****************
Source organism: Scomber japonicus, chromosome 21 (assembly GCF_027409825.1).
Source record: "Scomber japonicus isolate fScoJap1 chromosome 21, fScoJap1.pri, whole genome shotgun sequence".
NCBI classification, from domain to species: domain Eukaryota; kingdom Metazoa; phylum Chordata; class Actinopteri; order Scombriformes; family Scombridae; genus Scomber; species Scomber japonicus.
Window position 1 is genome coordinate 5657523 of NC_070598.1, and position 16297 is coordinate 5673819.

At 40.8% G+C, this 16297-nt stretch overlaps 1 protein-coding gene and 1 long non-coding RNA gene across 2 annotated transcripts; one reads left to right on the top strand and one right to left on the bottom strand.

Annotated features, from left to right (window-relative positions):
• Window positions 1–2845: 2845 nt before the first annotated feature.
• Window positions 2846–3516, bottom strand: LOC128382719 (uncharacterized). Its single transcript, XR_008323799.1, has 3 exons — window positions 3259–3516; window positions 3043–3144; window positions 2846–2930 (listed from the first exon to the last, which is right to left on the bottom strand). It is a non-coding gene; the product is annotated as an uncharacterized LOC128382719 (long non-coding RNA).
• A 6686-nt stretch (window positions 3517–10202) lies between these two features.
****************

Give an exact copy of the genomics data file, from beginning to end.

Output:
Source organism: Scomber japonicus, chromosome 21 (assembly GCF_027409825.1).
Source record: "Scomber japonicus isolate fScoJap1 chromosome 21, fScoJap1.pri, whole genome shotgun sequence".
NCBI classification, from domain to species: domain Eukaryota; kingdom Metazoa; phylum Chordata; class Actinopteri; order Scombriformes; family Scombridae; genus Scomber; species Scomber japonicus.
Window position 1 is genome coordinate 5657523 of NC_070598.1, and position 16297 is coordinate 5673819.

At 40.8% G+C, this 16297-nt stretch overlaps 1 protein-coding gene and 1 long non-coding RNA gene across 2 annotated transcripts; one reads left to right on the top strand and one right to left on the bottom strand.

Annotated features, from left to right (window-relative positions):
• Window positions 1–2845: 2845 nt before the first annotated feature.
• Window positions 2846–3516, bottom strand: LOC128382719 (uncharacterized). Its single transcript, XR_008323799.1, has 3 exons — window positions 3259–3516; window positions 3043–3144; window positions 2846–2930 (listed from the first exon to the last, which is right to left on the bottom strand). It is a non-coding gene; the product is annotated as an uncharacterized LOC128382719 (long non-coding RNA).
• A 6686-nt stretch (window positions 3517–10202) lies between these two features.